Analyst Denies TiVo/Apple Report; Rumors Abound

A report of an impending buyout of digital video recorder (DVR) maker TiVo by Apple Computer was denied Thursday by the analyst quoted in a recent story by the Reuters news agency. Despite the denial, shares of TiVo (TIVO) were up for a second straight session Thursday amid speculation.

Steven Kroll Jr., an analysts with Monness, Crespi, Hardt & Co., told The Mac Observer he did not confirm to Reuters that there were plans for the iPod and Mac maker to buy TiVo, but that there were widespread rumors of such a deal.

Mr. Kroll is quoted as saying, "What we hear on the street is that Apple is interested in their business and that they are a takeout target." Mr. Kroll told TMO he simply repeated the reported rumor which had been broadcasted for days on the financial news network CNBC and that he is not aware of any deal in the offing.

The brokerage firm Smith Barney said Thursday it is "highly unlikely" Apple will acquire TiVo.

"It appears as though Apple want to stay focused on selling select proven products (e.g. iPod) rather than gambling on unknown initiatives," a commentary obtained by TMO from Smith Barney stated. "Second, Apple indicated that the DVR market seems to be a commodity whereby all players will eventually have similar hardware and software longer term, which means that the DVR market really boils down to marketing and branding. Apple clearly already has a strong brand and would not gain much from acquiring TiVo. If Apple were to get into the DVR market, we believe they would build a proprietary product."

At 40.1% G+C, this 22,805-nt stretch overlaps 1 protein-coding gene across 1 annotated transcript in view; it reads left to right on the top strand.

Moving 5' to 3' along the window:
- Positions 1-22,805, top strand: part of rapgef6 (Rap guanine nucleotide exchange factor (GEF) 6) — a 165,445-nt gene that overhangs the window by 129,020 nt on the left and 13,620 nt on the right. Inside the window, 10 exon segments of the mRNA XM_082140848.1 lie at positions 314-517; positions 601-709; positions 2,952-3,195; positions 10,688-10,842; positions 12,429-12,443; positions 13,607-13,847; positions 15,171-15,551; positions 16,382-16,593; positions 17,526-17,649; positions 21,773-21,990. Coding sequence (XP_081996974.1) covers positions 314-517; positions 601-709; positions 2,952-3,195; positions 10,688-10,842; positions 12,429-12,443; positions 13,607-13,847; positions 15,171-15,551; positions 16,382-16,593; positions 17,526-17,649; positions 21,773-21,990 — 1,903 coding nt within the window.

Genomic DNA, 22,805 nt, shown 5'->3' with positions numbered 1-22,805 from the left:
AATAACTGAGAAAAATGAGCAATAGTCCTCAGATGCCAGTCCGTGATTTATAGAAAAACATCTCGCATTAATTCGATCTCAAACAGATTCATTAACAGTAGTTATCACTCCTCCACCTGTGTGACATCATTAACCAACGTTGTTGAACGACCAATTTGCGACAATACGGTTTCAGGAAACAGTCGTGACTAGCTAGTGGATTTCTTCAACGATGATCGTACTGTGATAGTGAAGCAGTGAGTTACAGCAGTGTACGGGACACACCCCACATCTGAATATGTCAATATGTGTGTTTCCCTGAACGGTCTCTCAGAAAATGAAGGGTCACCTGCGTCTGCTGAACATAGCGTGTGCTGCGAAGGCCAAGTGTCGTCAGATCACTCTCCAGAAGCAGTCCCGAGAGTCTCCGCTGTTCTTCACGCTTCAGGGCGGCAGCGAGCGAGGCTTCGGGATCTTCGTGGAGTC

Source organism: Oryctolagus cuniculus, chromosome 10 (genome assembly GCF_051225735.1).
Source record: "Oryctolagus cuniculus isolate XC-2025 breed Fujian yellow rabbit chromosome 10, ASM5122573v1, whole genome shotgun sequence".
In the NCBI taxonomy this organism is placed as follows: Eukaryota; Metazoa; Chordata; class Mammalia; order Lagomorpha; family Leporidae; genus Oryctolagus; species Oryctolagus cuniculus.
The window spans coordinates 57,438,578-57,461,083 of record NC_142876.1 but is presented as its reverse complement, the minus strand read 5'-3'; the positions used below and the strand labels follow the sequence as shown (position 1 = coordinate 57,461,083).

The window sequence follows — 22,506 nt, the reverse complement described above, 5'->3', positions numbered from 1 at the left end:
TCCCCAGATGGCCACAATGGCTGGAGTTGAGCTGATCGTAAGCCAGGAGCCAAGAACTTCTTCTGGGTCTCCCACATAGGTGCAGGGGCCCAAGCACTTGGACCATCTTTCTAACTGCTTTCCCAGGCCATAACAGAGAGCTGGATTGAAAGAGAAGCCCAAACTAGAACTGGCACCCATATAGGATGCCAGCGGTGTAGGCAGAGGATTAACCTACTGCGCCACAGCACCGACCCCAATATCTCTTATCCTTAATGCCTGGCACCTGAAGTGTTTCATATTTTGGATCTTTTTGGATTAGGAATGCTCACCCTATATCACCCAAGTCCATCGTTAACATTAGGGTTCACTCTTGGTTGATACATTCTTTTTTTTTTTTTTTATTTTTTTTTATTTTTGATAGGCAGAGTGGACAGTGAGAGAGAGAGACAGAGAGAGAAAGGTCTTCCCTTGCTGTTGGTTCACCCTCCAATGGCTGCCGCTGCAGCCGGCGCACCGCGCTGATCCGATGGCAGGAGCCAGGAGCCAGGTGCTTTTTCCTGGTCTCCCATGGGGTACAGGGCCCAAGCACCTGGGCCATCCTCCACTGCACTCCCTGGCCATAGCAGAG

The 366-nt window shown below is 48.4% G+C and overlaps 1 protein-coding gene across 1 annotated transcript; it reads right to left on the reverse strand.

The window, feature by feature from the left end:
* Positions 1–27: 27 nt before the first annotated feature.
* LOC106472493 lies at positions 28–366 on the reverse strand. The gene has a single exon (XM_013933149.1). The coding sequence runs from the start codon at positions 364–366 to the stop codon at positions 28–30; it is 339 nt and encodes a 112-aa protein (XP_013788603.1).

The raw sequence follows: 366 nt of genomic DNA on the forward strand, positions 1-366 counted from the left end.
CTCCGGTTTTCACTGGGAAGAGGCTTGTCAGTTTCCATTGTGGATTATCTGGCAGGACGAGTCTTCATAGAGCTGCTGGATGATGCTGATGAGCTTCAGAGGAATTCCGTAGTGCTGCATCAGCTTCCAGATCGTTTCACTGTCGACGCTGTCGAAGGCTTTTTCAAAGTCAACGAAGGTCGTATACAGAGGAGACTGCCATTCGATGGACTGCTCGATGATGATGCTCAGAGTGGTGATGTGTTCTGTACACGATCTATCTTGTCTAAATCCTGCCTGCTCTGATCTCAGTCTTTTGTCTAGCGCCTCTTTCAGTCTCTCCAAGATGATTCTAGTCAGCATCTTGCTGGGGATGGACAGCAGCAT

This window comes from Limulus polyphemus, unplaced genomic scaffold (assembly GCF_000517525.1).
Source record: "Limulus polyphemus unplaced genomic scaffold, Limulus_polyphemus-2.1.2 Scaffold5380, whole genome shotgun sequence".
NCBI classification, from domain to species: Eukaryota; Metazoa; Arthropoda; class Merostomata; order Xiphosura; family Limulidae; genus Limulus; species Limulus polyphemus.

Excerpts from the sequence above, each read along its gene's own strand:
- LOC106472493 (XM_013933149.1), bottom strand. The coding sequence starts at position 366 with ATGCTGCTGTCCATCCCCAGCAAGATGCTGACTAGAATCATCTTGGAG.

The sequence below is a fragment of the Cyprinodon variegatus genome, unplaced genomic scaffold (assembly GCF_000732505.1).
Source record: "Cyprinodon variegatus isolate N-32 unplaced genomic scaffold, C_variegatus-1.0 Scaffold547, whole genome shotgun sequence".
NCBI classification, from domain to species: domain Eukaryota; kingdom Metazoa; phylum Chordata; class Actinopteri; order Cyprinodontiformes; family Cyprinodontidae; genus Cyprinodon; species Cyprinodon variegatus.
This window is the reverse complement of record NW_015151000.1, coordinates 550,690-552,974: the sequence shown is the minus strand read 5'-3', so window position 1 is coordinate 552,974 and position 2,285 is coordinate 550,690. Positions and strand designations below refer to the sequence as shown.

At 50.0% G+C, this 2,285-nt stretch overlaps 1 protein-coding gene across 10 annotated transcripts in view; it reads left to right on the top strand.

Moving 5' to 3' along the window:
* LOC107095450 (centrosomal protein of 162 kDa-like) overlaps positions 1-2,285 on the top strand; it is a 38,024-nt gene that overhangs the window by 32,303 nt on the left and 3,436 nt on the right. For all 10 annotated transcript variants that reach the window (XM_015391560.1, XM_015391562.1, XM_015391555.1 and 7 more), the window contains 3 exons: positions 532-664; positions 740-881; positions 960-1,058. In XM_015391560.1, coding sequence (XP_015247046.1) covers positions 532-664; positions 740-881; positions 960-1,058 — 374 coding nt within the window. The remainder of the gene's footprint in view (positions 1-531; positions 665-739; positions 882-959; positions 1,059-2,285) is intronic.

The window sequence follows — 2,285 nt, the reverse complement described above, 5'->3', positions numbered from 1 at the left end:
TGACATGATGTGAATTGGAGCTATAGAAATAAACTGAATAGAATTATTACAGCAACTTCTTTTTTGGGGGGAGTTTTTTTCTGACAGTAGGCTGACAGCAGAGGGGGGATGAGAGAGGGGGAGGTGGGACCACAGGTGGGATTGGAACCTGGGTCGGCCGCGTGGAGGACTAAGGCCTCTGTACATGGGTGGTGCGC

While the TiVo has become the Macintosh of the DVR market, with its users often described as die-hard and fanatical fans, the company has been viewed harshly by Wall Street because of its inability to grow its subscriber base fast enough to become profitable.

Other companies, including media giants Time Warner and Comcast, and its erstwhile satellite TV partner DirecTV have also been discussed as potential suitors for TiVo in recent months.

TiVo CEO Mike Ramsay, who recently announced he would step down from that position, has repeatedly said his company was not for sale, but the companyis low market cap of $354 million has fueled takeover speculation.